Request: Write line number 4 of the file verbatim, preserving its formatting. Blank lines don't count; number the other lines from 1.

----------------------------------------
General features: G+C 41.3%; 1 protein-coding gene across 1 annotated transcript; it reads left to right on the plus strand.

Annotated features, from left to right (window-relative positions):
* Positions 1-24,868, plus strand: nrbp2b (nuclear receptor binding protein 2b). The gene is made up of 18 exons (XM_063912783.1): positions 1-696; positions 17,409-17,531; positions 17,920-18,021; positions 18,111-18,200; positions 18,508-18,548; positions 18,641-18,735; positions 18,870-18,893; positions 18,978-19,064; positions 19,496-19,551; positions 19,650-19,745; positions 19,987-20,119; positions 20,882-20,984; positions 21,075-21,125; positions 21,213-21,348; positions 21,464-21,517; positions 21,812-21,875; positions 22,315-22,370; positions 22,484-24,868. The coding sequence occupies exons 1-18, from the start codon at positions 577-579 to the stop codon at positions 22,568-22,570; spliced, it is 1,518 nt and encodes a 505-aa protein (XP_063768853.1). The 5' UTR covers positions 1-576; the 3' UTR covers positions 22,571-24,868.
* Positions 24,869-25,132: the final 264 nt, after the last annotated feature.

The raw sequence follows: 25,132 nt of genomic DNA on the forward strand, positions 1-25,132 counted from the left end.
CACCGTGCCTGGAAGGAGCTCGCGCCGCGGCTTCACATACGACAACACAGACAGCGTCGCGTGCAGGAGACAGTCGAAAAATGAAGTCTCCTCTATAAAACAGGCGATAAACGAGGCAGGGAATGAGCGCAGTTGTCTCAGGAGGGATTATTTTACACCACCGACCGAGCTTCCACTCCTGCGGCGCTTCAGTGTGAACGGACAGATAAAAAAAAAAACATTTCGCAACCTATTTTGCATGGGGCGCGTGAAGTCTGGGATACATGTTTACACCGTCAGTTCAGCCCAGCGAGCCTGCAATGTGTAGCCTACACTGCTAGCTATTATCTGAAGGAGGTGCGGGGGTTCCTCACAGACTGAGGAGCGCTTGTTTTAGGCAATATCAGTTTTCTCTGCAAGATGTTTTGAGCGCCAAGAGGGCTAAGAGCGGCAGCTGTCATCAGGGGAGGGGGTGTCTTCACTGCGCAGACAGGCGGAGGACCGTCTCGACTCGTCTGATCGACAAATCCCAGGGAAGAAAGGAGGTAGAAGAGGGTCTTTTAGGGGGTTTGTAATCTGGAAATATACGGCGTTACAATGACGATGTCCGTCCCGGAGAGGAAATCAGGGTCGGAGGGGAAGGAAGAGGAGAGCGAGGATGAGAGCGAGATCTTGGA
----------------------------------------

* Positions 24,869-25,132: the final 264 nt, after the last annotated feature.